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Incredible Acting & Emotion Covers Up Almost All Faults
Based strictly on content, "Fathers & Daughters" is not the type of movie I would usually see. However, after watching the trailer and seeing the star power of Russell Crowe, Amanda Seyfried, and Aaron Paul, I decided to give it a try. While the plot of this film can be a bit shaky at times, one almost doesn't realize it because the quality of the acting invokes such strong emotions all the way through.
For a basic plot summary, "Fathers & Daughters" opens with writer Jake Davis (Crowe) struggling to cope with his life after the loss of his wife in a car accident. Fortunately, he still has his lovely daughter Katie (Kylie Rogers), but even that is threatened when his seizures and medical problems begin. Flash-forward 20-some years later, and Katie (Seyfried) has grown up to become a successful social worker...who is also as promiscuous as they come in terms of love life. However, when a new little girl named Lucy (Quvenzhane Wallis) is put in her care, and then Katie meets Cameron (Paul), she begins to be confronted by the demons in her life that have caused her so much pain.
I wish I could say that "Fathers & Daughters" is a "best of all-time" type of movie, but the fact is that it isn't. The writers/producers/director make some head-scratching choices about how they play the narrative out, and there are a few key plot points missing that probably needed to be included to make this a "tighter" film. So, this is really more of a "niche" film built on emotion.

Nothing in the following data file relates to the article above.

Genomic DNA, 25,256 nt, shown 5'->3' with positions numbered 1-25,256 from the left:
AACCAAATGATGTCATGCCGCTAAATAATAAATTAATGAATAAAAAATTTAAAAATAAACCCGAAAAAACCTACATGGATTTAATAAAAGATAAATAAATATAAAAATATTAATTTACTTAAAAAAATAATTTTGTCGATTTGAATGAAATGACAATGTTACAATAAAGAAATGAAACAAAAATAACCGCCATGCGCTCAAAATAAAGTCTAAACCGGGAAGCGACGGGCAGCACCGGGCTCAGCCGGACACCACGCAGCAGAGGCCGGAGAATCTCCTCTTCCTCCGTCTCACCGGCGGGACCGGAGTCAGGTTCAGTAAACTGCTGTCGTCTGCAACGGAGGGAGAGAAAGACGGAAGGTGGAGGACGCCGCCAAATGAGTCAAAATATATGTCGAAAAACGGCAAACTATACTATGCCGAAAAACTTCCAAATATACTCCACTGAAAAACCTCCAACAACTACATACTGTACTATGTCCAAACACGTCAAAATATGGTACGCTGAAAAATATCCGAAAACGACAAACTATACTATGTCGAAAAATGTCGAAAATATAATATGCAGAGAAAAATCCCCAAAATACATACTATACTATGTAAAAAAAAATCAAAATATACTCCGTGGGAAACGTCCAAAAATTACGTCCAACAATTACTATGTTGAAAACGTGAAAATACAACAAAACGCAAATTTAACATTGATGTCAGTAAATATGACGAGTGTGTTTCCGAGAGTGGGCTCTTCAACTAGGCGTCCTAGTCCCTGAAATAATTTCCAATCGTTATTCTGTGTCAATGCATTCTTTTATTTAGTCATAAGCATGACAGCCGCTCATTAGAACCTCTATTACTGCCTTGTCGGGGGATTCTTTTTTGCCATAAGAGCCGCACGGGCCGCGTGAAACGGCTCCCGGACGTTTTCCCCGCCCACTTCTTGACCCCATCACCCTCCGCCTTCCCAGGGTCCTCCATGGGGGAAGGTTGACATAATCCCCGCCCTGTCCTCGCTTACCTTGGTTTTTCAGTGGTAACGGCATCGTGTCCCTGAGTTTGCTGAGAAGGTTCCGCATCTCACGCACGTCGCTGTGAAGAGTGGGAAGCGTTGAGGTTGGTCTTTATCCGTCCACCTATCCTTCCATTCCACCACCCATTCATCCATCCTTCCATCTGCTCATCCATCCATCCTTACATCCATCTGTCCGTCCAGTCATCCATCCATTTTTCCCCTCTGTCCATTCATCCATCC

But boy oh boy, though, does that niche ever get filled perfectly here! I'm not usually one to get overly emotional during a film-watching experience (at least visually), but "Fathers & Daughters" moved me to tears on a few occasions. It truly is that powerful of a film, as it deals primarily with the relationship between a father and daughter (something that isn't always seen in these types of films). It would have been very, very easy for this film to turn into a typical tearjerker, as all the elements for it are indeed present. Fortunately, although not without a few hiccups along the way, it ends up producing natural instead of contrived emotions, which I have a great deal of respect for. All the emotional moments in the movie feel earned.
In large part, I believe that is due to the incredible acting performances in the flick. It has been awhile since I've seen a movie where every performance was this spot-on. Crowe really commits (and when that happens, he's always golden), Seyfried is (as usual) perfect for her role, and Paul is absolutely killing every role he takes these days. Even the youngsters, Wallis and especially Rogers, bring the emotion perfectly.
So, while "Fathers & Daughters" may not rise to elite heights due to a few storytelling difficulties, it has more than enough acting and emotion to be a solid film. It uncommonly moved me during my viewing of it, and I will always remember the experience because of it. Even if this doesn't look like your "cup of tea", you may want to give it a chance, as more than likely you'll be moved as well.
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